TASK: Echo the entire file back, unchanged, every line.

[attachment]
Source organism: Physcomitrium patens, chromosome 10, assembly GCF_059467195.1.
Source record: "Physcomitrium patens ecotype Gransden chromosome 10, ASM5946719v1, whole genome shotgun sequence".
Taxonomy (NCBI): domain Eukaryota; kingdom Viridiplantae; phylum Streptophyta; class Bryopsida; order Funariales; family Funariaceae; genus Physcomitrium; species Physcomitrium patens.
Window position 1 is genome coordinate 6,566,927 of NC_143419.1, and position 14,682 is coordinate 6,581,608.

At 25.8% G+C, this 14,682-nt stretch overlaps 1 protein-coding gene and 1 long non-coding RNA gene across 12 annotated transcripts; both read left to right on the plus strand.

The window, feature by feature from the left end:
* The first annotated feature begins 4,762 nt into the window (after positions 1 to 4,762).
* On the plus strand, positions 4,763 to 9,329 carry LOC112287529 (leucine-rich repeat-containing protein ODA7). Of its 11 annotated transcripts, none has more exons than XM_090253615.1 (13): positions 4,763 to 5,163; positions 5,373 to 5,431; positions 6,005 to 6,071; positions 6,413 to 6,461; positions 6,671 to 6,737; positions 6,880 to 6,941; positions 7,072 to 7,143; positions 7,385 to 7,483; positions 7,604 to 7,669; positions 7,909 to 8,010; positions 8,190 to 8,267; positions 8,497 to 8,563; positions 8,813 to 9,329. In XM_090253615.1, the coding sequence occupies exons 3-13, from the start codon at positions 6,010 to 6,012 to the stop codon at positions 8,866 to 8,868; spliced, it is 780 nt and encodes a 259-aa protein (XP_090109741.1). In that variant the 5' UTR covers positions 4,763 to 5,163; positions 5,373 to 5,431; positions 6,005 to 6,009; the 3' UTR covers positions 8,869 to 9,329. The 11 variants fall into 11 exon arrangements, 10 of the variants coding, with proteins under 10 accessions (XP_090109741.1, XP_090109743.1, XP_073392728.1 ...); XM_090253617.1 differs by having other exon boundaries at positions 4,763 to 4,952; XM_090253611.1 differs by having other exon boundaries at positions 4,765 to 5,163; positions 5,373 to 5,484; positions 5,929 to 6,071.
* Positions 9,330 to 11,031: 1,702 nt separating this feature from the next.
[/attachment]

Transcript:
Source organism: Physcomitrium patens, chromosome 10, assembly GCF_059467195.1.
Source record: "Physcomitrium patens ecotype Gransden chromosome 10, ASM5946719v1, whole genome shotgun sequence".
Taxonomy (NCBI): domain Eukaryota; kingdom Viridiplantae; phylum Streptophyta; class Bryopsida; order Funariales; family Funariaceae; genus Physcomitrium; species Physcomitrium patens.
Window position 1 is genome coordinate 6,566,927 of NC_143419.1, and position 14,682 is coordinate 6,581,608.

At 25.8% G+C, this 14,682-nt stretch overlaps 1 protein-coding gene and 1 long non-coding RNA gene across 12 annotated transcripts; both read left to right on the plus strand.

The window, feature by feature from the left end:
* The first annotated feature begins 4,762 nt into the window (after positions 1 to 4,762).
* On the plus strand, positions 4,763 to 9,329 carry LOC112287529 (leucine-rich repeat-containing protein ODA7). Of its 11 annotated transcripts, none has more exons than XM_090253615.1 (13): positions 4,763 to 5,163; positions 5,373 to 5,431; positions 6,005 to 6,071; positions 6,413 to 6,461; positions 6,671 to 6,737; positions 6,880 to 6,941; positions 7,072 to 7,143; positions 7,385 to 7,483; positions 7,604 to 7,669; positions 7,909 to 8,010; positions 8,190 to 8,267; positions 8,497 to 8,563; positions 8,813 to 9,329. In XM_090253615.1, the coding sequence occupies exons 3-13, from the start codon at positions 6,010 to 6,012 to the stop codon at positions 8,866 to 8,868; spliced, it is 780 nt and encodes a 259-aa protein (XP_090109741.1). In that variant the 5' UTR covers positions 4,763 to 5,163; positions 5,373 to 5,431; positions 6,005 to 6,009; the 3' UTR covers positions 8,869 to 9,329. The 11 variants fall into 11 exon arrangements, 10 of the variants coding, with proteins under 10 accessions (XP_090109741.1, XP_090109743.1, XP_073392728.1 ...); XM_090253617.1 differs by having other exon boundaries at positions 4,763 to 4,952; XM_090253611.1 differs by having other exon boundaries at positions 4,765 to 5,163; positions 5,373 to 5,484; positions 5,929 to 6,071.
* Positions 9,330 to 11,031: 1,702 nt separating this feature from the next.